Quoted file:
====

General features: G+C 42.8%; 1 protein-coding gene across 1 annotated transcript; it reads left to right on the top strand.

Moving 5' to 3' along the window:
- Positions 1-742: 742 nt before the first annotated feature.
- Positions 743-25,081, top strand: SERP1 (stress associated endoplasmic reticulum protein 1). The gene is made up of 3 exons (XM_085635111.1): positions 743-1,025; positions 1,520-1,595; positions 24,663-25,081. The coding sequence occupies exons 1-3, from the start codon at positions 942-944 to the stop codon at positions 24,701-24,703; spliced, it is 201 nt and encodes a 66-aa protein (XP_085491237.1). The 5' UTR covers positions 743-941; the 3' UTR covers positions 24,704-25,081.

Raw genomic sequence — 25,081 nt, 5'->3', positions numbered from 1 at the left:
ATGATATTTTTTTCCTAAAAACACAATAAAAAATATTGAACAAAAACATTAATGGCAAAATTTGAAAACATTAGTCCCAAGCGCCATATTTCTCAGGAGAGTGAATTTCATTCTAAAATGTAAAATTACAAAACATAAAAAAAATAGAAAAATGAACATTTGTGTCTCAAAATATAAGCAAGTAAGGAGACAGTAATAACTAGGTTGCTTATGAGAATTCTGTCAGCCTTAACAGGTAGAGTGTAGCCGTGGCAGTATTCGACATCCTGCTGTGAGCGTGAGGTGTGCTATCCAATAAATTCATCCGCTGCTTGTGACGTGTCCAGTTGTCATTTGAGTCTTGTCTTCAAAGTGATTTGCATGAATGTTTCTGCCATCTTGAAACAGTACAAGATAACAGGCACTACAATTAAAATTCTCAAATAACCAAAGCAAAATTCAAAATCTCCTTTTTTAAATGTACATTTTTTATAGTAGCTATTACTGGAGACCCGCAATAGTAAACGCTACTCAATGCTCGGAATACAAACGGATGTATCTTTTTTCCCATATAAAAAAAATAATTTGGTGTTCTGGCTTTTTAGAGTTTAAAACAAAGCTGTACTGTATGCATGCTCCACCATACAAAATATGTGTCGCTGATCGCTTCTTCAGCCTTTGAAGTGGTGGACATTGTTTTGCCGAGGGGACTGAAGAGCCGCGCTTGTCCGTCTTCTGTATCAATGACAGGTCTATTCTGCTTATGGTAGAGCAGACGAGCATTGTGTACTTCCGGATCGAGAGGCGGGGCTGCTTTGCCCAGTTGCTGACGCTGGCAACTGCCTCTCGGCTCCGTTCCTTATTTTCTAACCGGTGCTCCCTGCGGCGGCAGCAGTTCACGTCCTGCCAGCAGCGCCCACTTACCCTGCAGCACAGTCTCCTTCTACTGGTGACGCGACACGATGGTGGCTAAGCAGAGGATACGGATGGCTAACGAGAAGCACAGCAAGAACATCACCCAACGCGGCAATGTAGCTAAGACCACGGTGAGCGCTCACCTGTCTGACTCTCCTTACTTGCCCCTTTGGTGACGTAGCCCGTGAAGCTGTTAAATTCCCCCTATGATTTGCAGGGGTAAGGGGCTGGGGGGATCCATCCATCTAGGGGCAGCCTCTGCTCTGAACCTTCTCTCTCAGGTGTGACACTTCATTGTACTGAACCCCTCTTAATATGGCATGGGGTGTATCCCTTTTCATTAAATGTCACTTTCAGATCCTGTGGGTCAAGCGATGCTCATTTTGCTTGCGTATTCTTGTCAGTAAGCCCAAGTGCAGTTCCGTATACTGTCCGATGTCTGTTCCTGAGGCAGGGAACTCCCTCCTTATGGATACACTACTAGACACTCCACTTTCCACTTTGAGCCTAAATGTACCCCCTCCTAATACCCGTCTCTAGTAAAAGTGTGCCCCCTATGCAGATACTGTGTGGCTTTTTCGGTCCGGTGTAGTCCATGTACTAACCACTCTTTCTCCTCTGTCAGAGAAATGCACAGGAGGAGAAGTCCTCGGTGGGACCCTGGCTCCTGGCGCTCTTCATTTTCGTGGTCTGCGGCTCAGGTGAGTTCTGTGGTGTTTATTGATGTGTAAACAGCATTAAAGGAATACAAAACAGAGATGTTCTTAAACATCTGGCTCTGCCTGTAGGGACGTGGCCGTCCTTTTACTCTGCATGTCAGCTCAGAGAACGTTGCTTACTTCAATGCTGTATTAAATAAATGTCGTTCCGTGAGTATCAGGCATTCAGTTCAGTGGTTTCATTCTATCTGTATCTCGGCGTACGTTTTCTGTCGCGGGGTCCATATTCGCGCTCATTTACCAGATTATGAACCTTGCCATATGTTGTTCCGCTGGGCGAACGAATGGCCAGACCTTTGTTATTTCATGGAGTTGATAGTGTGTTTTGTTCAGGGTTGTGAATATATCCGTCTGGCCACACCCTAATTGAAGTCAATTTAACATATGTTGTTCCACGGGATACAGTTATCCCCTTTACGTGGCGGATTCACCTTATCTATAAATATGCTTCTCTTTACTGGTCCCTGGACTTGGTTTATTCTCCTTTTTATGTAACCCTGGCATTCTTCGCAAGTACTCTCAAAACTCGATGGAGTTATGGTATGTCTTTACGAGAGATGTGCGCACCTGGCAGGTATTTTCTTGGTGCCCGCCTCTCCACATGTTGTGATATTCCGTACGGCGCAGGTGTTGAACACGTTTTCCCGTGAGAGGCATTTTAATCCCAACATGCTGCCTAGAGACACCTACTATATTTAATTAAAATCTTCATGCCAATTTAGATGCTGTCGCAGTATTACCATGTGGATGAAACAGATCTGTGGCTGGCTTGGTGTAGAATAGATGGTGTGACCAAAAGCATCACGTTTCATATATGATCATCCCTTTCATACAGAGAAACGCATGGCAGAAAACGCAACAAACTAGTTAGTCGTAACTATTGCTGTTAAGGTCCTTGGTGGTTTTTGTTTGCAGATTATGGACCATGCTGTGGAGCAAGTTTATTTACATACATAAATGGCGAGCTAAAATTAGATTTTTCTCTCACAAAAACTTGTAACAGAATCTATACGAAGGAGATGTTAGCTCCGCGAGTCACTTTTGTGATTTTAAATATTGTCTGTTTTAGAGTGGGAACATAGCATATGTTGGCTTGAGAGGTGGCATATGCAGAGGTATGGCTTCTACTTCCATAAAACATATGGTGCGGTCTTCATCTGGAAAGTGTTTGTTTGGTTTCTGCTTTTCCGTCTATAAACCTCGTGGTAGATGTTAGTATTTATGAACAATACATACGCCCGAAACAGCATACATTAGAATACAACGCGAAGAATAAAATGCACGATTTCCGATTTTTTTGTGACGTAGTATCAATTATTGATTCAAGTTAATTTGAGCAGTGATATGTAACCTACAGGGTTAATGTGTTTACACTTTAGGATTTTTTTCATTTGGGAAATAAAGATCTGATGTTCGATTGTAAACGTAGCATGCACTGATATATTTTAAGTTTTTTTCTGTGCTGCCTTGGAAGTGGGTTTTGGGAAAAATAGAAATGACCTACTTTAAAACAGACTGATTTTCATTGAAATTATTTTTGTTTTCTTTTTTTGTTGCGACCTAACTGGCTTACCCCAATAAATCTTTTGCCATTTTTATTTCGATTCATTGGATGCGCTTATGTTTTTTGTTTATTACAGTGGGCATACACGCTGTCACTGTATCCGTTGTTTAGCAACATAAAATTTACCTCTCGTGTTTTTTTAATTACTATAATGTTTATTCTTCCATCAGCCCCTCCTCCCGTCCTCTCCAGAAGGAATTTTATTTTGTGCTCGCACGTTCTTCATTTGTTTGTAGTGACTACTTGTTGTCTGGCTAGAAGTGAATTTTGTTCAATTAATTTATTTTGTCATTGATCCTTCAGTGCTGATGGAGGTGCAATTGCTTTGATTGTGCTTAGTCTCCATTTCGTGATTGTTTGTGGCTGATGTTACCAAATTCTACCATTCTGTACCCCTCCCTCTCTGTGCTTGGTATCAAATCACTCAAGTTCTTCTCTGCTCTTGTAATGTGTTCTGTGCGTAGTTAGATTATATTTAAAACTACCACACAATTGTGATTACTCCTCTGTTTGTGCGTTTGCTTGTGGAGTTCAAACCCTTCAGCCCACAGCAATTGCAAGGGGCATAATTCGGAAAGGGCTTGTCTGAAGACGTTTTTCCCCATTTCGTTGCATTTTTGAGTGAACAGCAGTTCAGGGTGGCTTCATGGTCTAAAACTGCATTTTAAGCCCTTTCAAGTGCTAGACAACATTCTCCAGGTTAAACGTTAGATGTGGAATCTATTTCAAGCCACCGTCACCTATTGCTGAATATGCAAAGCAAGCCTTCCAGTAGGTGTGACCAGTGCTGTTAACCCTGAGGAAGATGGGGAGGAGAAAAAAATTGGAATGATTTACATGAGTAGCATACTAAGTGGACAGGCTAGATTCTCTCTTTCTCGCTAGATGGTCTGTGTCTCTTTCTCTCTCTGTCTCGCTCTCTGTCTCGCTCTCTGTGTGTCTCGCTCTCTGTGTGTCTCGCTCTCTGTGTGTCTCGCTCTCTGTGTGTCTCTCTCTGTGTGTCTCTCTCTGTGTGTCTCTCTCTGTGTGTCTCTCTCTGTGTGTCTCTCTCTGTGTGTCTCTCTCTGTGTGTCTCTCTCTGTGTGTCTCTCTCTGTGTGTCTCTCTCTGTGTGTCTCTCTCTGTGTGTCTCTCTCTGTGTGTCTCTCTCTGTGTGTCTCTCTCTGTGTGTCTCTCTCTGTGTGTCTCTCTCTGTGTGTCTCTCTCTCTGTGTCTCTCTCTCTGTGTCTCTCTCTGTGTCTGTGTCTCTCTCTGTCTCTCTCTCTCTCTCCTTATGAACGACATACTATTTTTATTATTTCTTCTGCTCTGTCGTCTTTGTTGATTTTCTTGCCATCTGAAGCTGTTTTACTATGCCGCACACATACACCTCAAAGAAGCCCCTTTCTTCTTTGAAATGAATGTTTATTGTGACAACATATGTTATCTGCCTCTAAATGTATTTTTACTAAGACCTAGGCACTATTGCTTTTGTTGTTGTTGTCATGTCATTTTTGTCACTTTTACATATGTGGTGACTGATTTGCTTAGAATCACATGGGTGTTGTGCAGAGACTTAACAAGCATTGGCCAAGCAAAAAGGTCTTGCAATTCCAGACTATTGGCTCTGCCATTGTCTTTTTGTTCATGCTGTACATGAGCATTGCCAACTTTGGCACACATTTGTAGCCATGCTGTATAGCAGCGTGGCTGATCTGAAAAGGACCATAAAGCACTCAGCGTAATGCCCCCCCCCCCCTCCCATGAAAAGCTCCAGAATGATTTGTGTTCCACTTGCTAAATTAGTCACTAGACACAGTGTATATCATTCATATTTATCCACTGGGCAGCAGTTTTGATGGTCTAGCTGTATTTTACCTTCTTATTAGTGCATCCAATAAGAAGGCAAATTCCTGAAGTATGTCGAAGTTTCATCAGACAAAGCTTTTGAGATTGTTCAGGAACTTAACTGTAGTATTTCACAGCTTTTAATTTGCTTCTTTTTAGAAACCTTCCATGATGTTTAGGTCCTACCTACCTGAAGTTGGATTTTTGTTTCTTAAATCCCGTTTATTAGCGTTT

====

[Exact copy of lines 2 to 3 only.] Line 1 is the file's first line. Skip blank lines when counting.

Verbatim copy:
Moving 5' to 3' along the window:
- Positions 1-742: 742 nt before the first annotated feature.